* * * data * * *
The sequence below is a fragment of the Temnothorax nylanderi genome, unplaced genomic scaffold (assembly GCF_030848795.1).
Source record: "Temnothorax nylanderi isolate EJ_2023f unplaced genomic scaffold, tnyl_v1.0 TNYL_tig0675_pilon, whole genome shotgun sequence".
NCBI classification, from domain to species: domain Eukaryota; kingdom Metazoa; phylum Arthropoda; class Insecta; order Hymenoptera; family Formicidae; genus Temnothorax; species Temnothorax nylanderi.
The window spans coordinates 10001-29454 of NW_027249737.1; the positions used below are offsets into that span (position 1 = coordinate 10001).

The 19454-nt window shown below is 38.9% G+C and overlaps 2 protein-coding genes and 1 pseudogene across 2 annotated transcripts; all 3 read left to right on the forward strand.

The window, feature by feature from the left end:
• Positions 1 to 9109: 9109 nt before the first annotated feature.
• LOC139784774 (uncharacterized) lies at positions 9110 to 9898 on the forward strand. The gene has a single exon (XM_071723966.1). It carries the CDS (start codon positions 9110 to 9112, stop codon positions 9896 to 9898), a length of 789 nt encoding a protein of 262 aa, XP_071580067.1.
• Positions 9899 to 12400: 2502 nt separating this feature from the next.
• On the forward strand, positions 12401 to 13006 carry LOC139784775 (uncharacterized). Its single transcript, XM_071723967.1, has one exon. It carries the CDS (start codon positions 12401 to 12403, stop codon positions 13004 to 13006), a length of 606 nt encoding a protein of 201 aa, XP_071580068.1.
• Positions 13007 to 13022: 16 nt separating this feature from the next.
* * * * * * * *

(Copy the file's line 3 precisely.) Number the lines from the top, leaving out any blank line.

NCBI classification, from domain to species: domain Eukaryota; kingdom Metazoa; phylum Arthropoda; class Insecta; order Hymenoptera; family Formicidae; genus Temnothorax; species Temnothorax nylanderi.